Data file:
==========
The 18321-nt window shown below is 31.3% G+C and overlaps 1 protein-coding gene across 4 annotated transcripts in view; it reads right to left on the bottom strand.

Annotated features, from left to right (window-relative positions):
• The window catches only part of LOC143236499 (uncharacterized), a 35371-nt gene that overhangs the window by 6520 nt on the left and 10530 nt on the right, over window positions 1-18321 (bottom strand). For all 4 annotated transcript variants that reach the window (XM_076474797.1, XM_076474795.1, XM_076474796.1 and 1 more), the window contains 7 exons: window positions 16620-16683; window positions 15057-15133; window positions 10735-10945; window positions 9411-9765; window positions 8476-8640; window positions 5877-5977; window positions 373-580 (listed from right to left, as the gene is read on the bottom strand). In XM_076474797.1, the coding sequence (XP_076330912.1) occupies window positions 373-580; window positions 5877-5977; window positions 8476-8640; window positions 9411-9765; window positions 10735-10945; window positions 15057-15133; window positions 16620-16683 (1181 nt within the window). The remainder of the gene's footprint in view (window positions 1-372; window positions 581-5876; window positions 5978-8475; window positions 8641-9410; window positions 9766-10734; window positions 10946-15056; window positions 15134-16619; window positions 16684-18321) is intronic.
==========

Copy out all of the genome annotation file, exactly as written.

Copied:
The 18321-nt window shown below is 31.3% G+C and overlaps 1 protein-coding gene across 4 annotated transcripts in view; it reads right to left on the bottom strand.

Annotated features, from left to right (window-relative positions):
• The window catches only part of LOC143236499 (uncharacterized), a 35371-nt gene that overhangs the window by 6520 nt on the left and 10530 nt on the right, over window positions 1-18321 (bottom strand). For all 4 annotated transcript variants that reach the window (XM_076474797.1, XM_076474795.1, XM_076474796.1 and 1 more), the window contains 7 exons: window positions 16620-16683; window positions 15057-15133; window positions 10735-10945; window positions 9411-9765; window positions 8476-8640; window positions 5877-5977; window positions 373-580 (listed from right to left, as the gene is read on the bottom strand). In XM_076474797.1, the coding sequence (XP_076330912.1) occupies window positions 373-580; window positions 5877-5977; window positions 8476-8640; window positions 9411-9765; window positions 10735-10945; window positions 15057-15133; window positions 16620-16683 (1181 nt within the window). The remainder of the gene's footprint in view (window positions 1-372; window positions 581-5876; window positions 5978-8475; window positions 8641-9410; window positions 9766-10734; window positions 10946-15056; window positions 15134-16619; window positions 16684-18321) is intronic.